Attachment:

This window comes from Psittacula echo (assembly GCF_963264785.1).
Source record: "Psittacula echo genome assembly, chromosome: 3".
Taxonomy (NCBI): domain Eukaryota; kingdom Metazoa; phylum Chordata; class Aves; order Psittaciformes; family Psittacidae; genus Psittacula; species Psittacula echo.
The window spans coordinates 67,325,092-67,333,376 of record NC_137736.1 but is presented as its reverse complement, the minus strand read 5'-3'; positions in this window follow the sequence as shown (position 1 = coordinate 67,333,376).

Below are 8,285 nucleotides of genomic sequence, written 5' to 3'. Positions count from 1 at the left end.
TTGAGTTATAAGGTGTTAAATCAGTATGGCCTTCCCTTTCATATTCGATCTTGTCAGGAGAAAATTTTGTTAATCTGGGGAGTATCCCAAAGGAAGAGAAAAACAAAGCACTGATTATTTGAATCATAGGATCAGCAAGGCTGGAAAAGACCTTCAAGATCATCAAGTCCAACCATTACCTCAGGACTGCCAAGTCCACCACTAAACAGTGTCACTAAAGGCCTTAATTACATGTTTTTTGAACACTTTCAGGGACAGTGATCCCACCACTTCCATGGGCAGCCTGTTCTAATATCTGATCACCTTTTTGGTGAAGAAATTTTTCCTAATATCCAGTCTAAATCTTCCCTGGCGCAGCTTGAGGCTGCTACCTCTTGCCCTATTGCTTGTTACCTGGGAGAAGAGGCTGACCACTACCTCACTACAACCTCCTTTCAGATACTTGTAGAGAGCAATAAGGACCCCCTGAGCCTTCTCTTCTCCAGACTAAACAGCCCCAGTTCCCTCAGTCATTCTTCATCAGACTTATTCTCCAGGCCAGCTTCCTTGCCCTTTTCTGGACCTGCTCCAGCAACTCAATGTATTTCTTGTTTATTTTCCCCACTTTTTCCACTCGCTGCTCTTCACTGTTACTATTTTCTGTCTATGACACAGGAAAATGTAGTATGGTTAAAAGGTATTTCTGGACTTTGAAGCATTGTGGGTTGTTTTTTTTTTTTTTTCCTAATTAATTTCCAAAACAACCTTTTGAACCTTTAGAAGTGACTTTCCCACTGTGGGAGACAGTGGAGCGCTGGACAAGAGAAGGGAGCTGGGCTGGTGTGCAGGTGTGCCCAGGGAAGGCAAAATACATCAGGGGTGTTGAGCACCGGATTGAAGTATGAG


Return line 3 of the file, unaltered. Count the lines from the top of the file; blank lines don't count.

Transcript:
Taxonomy (NCBI): domain Eukaryota; kingdom Metazoa; phylum Chordata; class Aves; order Psittaciformes; family Psittacidae; genus Psittacula; species Psittacula echo.